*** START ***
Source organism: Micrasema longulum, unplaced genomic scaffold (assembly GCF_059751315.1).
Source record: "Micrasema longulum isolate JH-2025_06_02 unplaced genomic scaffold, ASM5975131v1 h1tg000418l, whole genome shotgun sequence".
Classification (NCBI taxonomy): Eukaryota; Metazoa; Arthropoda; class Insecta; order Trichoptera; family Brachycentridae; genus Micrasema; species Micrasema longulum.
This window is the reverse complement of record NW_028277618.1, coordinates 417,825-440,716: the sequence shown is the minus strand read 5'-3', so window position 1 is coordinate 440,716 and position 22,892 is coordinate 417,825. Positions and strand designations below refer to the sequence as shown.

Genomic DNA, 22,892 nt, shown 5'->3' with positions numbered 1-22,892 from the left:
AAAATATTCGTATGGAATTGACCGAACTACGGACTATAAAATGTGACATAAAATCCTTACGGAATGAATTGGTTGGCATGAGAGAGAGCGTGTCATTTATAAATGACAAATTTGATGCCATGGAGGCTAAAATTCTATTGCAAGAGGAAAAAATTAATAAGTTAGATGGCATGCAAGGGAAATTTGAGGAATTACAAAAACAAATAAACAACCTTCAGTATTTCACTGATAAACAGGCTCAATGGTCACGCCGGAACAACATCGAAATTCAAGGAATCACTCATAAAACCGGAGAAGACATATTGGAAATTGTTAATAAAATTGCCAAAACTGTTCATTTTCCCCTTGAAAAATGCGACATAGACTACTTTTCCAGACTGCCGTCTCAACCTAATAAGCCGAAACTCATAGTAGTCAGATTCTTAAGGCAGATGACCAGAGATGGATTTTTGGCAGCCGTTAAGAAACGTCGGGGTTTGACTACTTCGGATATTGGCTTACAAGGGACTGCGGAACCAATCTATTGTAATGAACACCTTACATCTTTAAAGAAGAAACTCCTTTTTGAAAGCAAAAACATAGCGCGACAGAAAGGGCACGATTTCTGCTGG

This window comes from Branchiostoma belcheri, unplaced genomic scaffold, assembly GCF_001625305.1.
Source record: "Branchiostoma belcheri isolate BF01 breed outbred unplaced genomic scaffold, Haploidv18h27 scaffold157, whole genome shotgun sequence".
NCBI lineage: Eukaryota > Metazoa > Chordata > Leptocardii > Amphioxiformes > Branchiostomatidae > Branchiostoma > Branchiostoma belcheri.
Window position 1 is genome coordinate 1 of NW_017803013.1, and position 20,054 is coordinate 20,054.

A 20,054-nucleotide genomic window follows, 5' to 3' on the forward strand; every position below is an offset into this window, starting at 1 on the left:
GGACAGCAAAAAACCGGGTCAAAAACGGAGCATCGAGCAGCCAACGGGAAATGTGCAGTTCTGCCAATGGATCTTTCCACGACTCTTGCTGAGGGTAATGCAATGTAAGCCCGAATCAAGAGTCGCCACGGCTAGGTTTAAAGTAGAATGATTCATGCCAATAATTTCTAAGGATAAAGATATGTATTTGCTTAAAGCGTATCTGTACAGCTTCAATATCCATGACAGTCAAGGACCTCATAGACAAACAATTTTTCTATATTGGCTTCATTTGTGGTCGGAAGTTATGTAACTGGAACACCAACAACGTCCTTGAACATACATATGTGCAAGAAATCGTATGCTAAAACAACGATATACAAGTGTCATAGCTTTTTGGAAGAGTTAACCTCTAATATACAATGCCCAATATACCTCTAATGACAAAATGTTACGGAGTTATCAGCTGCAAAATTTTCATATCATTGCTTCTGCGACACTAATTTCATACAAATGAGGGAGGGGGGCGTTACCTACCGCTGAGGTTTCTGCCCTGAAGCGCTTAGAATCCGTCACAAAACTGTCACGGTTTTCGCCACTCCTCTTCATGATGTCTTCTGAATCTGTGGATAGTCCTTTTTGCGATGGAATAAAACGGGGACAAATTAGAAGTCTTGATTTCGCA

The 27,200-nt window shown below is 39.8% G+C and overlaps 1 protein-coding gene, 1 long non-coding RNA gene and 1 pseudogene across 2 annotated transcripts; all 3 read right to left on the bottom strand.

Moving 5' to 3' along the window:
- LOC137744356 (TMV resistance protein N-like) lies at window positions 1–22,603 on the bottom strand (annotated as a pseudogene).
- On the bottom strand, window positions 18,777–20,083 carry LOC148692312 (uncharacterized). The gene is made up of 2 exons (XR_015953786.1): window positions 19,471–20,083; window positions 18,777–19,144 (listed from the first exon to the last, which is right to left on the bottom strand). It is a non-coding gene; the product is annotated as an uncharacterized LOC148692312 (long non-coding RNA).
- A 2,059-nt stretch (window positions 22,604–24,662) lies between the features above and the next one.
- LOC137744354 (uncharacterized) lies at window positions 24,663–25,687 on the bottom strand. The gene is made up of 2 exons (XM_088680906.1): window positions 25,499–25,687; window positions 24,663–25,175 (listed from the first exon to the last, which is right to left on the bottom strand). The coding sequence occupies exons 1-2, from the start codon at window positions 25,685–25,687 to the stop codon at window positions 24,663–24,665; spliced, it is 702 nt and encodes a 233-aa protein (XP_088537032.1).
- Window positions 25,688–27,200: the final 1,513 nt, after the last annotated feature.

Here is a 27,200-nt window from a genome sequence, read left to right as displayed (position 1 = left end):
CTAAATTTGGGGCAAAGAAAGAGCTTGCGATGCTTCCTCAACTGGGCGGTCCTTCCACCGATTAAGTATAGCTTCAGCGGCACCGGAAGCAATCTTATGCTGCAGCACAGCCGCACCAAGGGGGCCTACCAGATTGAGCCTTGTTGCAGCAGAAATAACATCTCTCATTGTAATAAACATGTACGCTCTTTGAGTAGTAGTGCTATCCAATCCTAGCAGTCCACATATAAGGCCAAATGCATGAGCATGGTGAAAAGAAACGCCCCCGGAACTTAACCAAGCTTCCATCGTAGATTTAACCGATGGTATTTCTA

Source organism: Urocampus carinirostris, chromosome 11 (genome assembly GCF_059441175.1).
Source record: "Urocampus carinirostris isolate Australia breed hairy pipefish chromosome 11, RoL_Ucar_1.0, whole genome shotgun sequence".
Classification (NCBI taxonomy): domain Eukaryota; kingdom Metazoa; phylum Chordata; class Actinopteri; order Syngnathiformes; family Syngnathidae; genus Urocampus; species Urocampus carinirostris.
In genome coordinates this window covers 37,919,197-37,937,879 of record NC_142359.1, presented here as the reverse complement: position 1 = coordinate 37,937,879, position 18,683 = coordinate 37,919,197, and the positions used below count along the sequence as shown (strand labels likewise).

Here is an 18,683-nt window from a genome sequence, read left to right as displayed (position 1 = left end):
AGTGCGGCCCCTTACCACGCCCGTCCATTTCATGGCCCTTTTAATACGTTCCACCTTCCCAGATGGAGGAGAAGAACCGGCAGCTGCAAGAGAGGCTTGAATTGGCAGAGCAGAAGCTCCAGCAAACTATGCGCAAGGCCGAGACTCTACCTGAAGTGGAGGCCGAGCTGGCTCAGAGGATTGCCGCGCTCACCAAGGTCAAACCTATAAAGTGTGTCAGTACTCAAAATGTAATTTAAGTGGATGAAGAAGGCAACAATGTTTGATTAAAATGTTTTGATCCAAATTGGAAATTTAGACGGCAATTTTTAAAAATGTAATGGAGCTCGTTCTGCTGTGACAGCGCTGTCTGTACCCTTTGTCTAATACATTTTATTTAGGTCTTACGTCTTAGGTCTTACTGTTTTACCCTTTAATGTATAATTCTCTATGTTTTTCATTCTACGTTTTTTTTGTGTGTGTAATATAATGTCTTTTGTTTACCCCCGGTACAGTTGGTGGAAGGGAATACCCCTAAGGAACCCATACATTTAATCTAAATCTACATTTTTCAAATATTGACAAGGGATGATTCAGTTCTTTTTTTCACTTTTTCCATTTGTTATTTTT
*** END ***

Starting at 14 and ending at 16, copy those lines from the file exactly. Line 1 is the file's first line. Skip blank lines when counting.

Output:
Moving 5' to 3' along the window:
- LOC137744356 (TMV resistance protein N-like) lies at window positions 1–22,603 on the bottom strand (annotated as a pseudogene).
- On the bottom strand, window positions 18,777–20,083 carry LOC148692312 (uncharacterized). The gene is made up of 2 exons (XR_015953786.1): window positions 19,471–20,083; window positions 18,777–19,144 (listed from the first exon to the last, which is right to left on the bottom strand). It is a non-coding gene; the product is annotated as an uncharacterized LOC148692312 (long non-coding RNA).